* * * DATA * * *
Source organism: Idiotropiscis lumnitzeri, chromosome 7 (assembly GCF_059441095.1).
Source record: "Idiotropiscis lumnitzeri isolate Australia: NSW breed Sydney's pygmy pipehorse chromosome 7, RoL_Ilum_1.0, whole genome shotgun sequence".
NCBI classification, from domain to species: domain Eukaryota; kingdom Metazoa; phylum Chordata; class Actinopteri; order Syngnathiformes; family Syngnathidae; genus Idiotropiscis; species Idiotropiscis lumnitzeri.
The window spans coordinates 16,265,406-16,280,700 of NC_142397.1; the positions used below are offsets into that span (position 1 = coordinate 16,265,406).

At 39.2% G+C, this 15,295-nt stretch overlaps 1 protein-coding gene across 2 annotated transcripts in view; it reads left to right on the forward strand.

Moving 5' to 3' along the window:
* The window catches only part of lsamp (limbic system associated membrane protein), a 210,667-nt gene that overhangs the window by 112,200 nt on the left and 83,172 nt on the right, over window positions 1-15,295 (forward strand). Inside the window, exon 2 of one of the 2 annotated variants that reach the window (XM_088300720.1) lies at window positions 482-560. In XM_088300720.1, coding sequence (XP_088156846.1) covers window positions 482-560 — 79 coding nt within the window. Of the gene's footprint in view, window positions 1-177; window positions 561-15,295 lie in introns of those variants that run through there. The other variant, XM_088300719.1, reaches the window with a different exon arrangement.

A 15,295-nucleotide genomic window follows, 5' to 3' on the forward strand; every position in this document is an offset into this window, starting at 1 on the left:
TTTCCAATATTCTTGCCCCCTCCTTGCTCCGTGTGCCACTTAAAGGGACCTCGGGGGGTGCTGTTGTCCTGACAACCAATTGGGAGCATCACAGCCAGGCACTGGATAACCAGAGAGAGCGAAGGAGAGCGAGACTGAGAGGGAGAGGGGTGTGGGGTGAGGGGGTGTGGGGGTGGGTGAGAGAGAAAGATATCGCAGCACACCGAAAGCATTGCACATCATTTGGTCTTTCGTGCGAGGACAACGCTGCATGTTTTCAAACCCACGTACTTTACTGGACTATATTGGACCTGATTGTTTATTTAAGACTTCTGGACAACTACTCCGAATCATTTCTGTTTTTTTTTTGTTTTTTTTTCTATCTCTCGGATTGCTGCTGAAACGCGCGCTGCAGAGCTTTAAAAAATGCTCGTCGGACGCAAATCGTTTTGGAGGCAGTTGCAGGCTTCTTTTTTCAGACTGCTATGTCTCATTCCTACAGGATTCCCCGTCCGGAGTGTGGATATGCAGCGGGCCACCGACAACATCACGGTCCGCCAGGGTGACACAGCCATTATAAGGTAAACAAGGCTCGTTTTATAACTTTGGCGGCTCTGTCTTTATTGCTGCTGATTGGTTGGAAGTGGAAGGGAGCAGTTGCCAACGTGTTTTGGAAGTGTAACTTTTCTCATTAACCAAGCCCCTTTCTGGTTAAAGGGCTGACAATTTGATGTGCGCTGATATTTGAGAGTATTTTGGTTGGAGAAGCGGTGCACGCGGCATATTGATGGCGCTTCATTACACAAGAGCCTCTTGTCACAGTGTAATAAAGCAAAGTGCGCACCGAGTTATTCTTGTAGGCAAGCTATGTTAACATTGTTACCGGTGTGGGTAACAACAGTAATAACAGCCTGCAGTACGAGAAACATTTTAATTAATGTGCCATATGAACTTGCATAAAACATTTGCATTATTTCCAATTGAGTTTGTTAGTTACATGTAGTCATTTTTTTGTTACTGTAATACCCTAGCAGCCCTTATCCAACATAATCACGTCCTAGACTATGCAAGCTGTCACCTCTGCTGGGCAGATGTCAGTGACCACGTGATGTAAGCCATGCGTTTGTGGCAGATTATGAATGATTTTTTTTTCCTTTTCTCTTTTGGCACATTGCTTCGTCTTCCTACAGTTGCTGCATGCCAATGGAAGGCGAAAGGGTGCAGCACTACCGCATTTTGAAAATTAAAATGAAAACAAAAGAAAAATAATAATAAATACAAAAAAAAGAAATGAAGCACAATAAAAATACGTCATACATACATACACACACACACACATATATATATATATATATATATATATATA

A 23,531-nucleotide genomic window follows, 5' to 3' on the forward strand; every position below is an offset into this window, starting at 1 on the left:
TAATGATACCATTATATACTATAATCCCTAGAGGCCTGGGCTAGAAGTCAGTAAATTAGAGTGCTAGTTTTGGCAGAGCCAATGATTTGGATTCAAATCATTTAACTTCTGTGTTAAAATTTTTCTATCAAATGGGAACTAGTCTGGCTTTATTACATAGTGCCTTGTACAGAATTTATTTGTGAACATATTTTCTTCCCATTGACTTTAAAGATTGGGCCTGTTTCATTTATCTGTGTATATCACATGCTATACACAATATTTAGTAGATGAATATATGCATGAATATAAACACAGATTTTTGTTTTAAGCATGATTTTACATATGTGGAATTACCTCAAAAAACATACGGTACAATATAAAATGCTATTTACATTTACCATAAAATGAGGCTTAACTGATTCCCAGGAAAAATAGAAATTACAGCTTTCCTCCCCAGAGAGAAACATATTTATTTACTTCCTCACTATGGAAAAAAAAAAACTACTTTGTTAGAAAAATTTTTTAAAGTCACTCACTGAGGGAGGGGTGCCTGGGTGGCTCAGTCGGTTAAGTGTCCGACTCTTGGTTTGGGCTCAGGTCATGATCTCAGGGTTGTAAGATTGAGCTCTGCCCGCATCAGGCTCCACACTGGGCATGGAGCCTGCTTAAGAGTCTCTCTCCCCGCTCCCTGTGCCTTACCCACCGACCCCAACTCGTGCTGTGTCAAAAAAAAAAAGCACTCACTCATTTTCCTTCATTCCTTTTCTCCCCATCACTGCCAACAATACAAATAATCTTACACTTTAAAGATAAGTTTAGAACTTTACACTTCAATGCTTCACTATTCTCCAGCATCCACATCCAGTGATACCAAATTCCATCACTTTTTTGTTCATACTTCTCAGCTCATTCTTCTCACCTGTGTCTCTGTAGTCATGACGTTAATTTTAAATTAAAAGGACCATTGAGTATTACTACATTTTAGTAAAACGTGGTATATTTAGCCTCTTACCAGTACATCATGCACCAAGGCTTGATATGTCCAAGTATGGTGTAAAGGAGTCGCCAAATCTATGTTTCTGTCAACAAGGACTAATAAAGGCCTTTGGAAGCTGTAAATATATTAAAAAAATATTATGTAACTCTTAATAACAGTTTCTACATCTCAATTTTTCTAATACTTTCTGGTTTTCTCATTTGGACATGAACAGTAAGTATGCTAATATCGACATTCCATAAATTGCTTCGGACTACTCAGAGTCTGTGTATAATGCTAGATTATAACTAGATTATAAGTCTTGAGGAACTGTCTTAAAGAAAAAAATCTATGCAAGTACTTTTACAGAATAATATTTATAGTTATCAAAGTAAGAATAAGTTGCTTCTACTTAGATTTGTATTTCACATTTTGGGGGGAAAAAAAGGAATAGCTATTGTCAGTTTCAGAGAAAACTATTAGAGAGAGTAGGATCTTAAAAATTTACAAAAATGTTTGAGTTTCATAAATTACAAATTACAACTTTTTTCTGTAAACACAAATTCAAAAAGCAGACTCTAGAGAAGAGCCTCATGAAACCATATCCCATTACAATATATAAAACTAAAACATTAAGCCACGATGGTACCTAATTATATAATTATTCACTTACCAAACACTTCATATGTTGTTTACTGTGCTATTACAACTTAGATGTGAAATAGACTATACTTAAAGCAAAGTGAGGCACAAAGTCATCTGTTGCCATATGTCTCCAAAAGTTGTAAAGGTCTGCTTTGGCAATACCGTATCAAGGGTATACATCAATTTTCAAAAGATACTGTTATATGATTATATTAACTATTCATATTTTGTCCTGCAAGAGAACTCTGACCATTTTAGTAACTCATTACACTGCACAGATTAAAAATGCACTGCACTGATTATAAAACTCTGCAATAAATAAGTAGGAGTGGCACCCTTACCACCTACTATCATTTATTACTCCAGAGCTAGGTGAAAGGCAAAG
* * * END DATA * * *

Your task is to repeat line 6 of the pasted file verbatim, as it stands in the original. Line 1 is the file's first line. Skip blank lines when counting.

Moving 5' to 3' along the window: